CHICAGO The U.S. Army Corps of Engineers rock removal efforts on the Mississippi River have been expanded to Grand Tower, Ill., about 31 miles north of Thebes, Ill.
The agency was given permission to accelerate work to remove obstacles in the river that have been uncovered by low water levels due to the Midwest drought that began last summer.
Operators of 9-foot-draft vessels and the shippers they service have had to reduce loads by up to one-half, sending costs soaring for shippers of such commodities as ferrous scrap, steel, metallurgical coal and limestone (amm.com, Jan. 9
Rock removal at Grand Tower began Jan. 29. To ensure safety during the blasting work, the U.S. Coast Guard has implemented nightly closures of the channel there from midnight to noon through Feb. 8.
The Grand Tower project will yield permanent improvements to the Mississippi, Col. Chris Hall, commander of the Army Corps of Engineers St. Louis District, said in a statement.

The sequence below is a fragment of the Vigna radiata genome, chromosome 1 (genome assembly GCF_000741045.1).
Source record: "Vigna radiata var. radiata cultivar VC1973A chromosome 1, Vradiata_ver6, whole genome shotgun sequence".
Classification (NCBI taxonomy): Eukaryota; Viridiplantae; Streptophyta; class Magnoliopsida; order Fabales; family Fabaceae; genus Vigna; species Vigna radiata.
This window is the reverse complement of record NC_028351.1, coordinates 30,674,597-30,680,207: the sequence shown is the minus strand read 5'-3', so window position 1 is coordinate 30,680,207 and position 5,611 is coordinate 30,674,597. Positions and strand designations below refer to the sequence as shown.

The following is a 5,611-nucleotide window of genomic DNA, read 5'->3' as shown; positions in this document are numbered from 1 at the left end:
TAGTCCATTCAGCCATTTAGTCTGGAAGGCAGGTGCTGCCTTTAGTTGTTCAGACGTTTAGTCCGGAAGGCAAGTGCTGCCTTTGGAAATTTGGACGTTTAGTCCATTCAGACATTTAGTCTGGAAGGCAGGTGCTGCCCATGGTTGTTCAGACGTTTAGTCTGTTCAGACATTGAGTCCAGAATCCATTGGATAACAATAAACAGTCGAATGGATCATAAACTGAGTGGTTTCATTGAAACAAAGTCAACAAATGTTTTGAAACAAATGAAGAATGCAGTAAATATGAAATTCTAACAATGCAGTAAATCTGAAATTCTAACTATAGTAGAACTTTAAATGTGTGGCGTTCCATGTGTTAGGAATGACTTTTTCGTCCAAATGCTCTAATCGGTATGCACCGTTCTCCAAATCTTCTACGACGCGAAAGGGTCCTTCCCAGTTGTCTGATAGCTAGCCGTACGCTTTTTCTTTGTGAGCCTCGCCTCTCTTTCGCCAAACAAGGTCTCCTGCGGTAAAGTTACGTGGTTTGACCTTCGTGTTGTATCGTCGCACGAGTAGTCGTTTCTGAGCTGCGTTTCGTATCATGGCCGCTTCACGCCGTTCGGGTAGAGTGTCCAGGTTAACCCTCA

Work that began at Thebes on Dec. 17 has been extended to about Feb. 5 because the contractor discovered additional rock formations beneath the river sediment.
The Army Corps of Engineers has been dredging between St. Louis and Cairo, Ill., since July to preserve depth and width.
The total amount of cargo transferred through the two locks closest to the blast-work sites declined year over year in December and in full-year 2012, compared with tonnages in the corresponding 2011 periods, statistics from the Army Corps of Engineers show.
Tons shipped through Mississippi Lock and Dam 25 fell 23 percent in December vs. the year-prior period, while total 2012 shipments fell 3.8 percent.
Tons passing through the Chain of Rocks Lock in December were off 22.1 percent year over year, while annual volume was off 4.1 percent.